As cryptocurrency continues to gain in popularity across the world, an unfortunate side effect is the influx of hackers and their malware, designed to steal cryptocurrency from other people’s computers.

A prime example of this is a type of malware recently discovered by a group of cyber security researchers that has traveled its way around the globe via the Facebook Messenger app.

The cyber defense experts who first learned about this malicious program have named the malware, “Digmine.” The malware acts as a bot, infecting computers and mining for digital currency for its creators. The cryptocurrency of choice for these hackers appears to be Monero.

First discovered in South Korea, Digmine has since made its way into Ukraine, Vietnam, Azerbaijan, Venezuela and Thailand. The bot has spread rapidly, utilizing its hijacked systems to infect other computers,similar to a virus. Researchers believe that it has probably infiltrated other countries where it has been able to remain hidden. Due to information about the program and where it was first discovered, original place of creation tends to point back to North Korea, already responsible for several other hacking events where various forms of cryptocurrency was stolen from several other countries.

Digmine works by appearing to be a video link sent via Messenger to its victims. When a person opens the link, it executes a script that affects the Facebook Messenger’s desktop, and web versions that use Google Chrome for their browser. Once in control of the browsers, the malware then downloads the tools needed to run the mining operation.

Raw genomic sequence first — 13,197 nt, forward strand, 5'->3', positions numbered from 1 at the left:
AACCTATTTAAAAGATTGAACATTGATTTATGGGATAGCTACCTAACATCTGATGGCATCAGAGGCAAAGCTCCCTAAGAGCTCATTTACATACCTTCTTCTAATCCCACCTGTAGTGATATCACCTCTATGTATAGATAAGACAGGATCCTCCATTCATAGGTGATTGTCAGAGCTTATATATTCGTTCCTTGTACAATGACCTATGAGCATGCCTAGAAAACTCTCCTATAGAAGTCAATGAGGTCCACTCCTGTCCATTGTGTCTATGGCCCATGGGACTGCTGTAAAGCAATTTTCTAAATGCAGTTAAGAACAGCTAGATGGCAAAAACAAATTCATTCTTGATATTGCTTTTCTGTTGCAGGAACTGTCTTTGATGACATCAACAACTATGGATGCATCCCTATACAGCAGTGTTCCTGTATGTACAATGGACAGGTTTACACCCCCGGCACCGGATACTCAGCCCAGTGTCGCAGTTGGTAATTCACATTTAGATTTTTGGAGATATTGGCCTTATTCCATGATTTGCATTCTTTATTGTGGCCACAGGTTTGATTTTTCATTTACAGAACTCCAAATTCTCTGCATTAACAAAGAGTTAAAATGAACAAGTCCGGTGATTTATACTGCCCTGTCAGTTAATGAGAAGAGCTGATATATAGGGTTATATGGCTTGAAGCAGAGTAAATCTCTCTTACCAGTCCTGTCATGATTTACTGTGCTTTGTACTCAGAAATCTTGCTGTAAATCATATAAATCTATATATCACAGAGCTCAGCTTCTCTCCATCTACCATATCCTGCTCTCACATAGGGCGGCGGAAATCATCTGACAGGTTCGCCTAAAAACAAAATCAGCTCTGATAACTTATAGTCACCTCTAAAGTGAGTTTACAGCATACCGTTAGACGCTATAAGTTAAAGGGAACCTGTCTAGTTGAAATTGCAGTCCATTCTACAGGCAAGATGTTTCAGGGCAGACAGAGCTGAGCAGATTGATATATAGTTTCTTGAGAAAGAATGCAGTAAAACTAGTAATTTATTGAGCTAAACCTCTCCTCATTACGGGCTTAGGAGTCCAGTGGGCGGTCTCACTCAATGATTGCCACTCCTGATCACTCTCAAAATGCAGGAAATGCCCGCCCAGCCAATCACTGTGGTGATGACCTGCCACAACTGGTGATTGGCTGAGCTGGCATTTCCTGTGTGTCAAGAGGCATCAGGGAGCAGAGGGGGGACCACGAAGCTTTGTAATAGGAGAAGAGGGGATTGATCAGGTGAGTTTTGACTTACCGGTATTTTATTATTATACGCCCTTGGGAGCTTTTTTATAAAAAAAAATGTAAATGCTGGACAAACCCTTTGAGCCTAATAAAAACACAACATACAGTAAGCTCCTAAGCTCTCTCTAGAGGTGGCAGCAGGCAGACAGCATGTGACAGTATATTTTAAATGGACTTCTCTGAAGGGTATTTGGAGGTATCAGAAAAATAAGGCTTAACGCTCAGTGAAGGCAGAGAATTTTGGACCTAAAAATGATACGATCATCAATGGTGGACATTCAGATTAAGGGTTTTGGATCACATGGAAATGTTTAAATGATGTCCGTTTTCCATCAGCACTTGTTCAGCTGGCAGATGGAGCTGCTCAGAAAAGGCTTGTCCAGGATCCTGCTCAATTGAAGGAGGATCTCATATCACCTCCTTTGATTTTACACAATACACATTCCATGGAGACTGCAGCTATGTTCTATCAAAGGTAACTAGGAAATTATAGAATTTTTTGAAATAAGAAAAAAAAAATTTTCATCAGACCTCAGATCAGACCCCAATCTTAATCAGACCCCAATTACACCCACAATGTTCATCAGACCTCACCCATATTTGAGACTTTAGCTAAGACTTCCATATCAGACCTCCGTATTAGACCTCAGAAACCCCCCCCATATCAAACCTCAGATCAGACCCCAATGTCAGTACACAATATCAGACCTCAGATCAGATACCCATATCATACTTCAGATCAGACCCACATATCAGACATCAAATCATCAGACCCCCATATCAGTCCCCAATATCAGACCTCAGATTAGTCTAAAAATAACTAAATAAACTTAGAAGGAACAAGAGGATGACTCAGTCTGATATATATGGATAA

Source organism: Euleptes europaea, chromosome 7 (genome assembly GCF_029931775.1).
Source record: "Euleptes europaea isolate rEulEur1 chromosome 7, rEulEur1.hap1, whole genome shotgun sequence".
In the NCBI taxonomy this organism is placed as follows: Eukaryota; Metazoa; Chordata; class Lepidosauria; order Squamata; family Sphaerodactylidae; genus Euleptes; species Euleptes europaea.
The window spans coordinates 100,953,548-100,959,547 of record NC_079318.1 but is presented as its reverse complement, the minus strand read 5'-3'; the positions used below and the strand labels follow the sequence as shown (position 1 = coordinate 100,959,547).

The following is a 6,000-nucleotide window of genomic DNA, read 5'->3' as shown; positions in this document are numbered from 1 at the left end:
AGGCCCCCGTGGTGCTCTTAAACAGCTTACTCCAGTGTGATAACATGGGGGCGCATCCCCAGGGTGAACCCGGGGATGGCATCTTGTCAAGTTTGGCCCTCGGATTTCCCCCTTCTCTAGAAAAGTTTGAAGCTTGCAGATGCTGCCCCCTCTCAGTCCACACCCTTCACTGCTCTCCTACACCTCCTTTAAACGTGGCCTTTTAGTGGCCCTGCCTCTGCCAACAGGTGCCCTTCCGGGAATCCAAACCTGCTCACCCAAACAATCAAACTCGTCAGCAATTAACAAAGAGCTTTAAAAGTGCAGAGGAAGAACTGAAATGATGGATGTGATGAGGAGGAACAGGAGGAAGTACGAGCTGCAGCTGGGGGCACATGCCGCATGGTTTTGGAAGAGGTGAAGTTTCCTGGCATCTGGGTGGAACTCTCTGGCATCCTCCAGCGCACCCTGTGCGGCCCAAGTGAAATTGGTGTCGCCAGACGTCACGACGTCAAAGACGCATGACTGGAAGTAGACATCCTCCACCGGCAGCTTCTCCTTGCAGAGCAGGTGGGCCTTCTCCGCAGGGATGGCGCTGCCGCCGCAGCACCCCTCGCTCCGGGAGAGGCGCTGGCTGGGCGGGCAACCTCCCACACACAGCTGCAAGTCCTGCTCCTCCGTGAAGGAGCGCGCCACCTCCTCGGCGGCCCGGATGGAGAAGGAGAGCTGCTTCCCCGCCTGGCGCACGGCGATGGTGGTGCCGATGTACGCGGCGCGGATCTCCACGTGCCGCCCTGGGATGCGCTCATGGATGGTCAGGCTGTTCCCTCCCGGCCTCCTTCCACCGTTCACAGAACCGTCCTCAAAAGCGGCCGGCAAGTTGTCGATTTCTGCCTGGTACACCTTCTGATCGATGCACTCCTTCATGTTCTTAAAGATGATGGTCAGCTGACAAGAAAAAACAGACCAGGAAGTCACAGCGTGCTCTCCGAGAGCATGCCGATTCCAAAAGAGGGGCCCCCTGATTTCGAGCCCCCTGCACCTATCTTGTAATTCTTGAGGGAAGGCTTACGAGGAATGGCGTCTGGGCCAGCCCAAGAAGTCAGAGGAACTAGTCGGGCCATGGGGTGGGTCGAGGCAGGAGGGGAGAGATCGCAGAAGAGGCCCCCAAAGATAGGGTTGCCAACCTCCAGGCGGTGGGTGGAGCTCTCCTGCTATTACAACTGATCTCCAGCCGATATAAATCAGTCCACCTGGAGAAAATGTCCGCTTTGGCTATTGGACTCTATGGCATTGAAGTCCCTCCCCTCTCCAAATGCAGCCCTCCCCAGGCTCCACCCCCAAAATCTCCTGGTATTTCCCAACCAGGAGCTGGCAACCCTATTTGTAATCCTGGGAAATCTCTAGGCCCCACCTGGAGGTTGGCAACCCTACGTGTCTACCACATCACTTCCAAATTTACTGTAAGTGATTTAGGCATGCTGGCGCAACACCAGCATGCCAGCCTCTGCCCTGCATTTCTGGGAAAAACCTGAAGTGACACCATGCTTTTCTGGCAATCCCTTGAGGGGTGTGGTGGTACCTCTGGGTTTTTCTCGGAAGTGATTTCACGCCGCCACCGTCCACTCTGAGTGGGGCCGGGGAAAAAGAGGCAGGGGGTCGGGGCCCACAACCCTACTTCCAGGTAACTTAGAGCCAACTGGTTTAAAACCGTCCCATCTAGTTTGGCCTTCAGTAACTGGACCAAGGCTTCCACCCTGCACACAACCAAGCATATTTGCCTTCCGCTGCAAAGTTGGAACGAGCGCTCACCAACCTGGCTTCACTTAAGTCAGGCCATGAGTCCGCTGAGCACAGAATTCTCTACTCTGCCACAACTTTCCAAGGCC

Users who have their Facebook accounts set up to log in automatically are at further risk, because Digmine can hijack Messenger to send the file to all of the user’s friends. Right now, Facebook is simply the platform being used to spread the malicious program, but researchers warn that hijackers could eventually take control of a user’s entire Facebook account in the future.

After researchers reported their discovery to Facebook, the company swiftly worked to remove most of the links to Digmine from its Messenger app, stating, “We maintain a number of automated systems to help stop harmful links and files from appearing on Facebook and in Messenger. If we suspect your computer is infected with malware, we will provide you with a free anti-virus scan from our trusted partners.”

Still, as hacking problems like this continue to be an issue, experts urge people to keep their computers secure and up-to-date, and to not click on anything that seems out of the ordinary.